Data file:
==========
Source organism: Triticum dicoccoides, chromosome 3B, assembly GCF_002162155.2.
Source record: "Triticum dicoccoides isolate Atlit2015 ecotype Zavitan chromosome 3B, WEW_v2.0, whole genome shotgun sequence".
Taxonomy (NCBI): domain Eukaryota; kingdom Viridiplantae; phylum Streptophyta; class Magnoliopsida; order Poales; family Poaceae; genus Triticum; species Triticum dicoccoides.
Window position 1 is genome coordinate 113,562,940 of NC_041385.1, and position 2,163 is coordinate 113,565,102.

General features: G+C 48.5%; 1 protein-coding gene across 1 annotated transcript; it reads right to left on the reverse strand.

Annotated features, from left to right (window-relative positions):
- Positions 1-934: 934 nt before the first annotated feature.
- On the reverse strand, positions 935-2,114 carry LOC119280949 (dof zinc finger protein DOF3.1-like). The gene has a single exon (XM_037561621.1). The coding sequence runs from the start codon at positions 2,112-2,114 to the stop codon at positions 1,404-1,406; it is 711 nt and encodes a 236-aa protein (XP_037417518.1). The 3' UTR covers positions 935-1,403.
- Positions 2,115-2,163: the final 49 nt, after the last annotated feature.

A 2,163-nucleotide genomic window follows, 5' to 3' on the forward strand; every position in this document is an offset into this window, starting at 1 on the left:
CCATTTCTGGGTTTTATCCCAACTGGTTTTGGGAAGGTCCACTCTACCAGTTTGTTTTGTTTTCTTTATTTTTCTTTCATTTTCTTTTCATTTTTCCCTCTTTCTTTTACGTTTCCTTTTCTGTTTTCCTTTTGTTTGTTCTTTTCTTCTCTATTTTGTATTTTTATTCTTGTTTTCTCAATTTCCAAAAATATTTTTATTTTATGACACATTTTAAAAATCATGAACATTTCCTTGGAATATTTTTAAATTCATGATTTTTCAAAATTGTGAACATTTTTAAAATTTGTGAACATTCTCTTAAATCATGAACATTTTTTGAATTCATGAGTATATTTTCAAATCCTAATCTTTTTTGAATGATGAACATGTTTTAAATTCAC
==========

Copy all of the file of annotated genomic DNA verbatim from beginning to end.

Source organism: Triticum dicoccoides, chromosome 3B, assembly GCF_002162155.2.
Source record: "Triticum dicoccoides isolate Atlit2015 ecotype Zavitan chromosome 3B, WEW_v2.0, whole genome shotgun sequence".
Taxonomy (NCBI): domain Eukaryota; kingdom Viridiplantae; phylum Streptophyta; class Magnoliopsida; order Poales; family Poaceae; genus Triticum; species Triticum dicoccoides.
Window position 1 is genome coordinate 113,562,940 of NC_041385.1, and position 2,163 is coordinate 113,565,102.

General features: G+C 48.5%; 1 protein-coding gene across 1 annotated transcript; it reads right to left on the reverse strand.

Annotated features, from left to right (window-relative positions):
- Positions 1-934: 934 nt before the first annotated feature.
- On the reverse strand, positions 935-2,114 carry LOC119280949 (dof zinc finger protein DOF3.1-like). The gene has a single exon (XM_037561621.1). The coding sequence runs from the start codon at positions 2,112-2,114 to the stop codon at positions 1,404-1,406; it is 711 nt and encodes a 236-aa protein (XP_037417518.1). The 3' UTR covers positions 935-1,403.
- Positions 2,115-2,163: the final 49 nt, after the last annotated feature.

A 2,163-nucleotide genomic window follows, 5' to 3' on the forward strand; every position in this document is an offset into this window, starting at 1 on the left:
CCATTTCTGGGTTTTATCCCAACTGGTTTTGGGAAGGTCCACTCTACCAGTTTGTTTTGTTTTCTTTATTTTTCTTTCATTTTCTTTTCATTTTTCCCTCTTTCTTTTACGTTTCCTTTTCTGTTTTCCTTTTGTTTGTTCTTTTCTTCTCTATTTTGTATTTTTATTCTTGTTTTCTCAATTTCCAAAAATATTTTTATTTTATGACACATTTTAAAAATCATGAACATTTCCTTGGAATATTTTTAAATTCATGATTTTTCAAAATTGTGAACATTTTTAAAATTTGTGAACATTCTCTTAAATCATGAACATTTTTTGAATTCATGAGTATATTTTCAAATCCTAATCTTTTTTGAATGATGAACATGTTTTAAATTCAC